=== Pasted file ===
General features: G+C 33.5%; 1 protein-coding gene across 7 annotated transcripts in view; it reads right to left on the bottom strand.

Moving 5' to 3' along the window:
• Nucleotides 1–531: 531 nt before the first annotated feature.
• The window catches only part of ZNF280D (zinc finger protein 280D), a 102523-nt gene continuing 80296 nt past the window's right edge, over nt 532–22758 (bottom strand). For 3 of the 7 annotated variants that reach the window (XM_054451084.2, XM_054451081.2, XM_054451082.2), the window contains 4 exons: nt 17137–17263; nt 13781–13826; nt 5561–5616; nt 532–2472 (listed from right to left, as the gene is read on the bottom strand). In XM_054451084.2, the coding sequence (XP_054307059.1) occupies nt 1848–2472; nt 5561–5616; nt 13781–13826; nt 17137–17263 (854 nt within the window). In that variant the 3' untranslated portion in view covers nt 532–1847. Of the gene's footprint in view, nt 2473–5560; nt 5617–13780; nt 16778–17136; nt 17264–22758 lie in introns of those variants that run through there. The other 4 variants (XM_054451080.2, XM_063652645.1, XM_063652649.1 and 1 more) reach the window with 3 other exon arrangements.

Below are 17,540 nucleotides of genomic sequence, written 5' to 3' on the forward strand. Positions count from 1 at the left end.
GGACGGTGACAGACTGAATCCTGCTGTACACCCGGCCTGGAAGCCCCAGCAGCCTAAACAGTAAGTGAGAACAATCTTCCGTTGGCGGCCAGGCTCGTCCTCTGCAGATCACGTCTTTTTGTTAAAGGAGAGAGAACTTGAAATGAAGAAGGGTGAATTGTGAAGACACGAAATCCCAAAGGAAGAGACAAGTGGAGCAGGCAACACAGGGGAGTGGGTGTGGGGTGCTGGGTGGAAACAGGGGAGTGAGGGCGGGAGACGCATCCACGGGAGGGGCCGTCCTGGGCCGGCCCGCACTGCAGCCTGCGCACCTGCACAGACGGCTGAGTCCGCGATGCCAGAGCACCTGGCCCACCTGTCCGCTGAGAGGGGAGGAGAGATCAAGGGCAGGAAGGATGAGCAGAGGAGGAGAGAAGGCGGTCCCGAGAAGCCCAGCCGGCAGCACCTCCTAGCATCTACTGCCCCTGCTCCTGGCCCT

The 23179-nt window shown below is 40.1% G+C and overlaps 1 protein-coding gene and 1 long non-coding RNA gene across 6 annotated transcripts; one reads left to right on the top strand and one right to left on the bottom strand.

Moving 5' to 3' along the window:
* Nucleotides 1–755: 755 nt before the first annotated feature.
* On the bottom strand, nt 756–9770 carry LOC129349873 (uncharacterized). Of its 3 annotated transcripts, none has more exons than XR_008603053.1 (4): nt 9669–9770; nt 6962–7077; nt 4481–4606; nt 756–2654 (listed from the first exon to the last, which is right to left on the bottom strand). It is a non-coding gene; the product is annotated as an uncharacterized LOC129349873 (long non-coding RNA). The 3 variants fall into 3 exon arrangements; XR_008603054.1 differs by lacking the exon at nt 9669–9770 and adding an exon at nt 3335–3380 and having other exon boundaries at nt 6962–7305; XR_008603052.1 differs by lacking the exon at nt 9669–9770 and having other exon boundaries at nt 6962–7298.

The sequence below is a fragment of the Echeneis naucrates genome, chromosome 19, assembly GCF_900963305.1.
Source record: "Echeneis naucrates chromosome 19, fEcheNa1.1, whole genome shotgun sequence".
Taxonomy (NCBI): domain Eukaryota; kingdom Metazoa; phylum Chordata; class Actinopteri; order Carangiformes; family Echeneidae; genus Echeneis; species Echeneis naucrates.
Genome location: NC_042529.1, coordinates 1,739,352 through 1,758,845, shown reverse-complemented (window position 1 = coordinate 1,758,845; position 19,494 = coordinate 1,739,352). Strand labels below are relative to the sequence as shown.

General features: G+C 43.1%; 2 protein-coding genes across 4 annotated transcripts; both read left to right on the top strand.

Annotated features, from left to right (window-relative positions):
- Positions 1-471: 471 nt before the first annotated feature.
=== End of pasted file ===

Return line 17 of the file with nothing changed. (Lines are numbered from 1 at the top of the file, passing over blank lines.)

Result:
- Positions 1-471: 471 nt before the first annotated feature.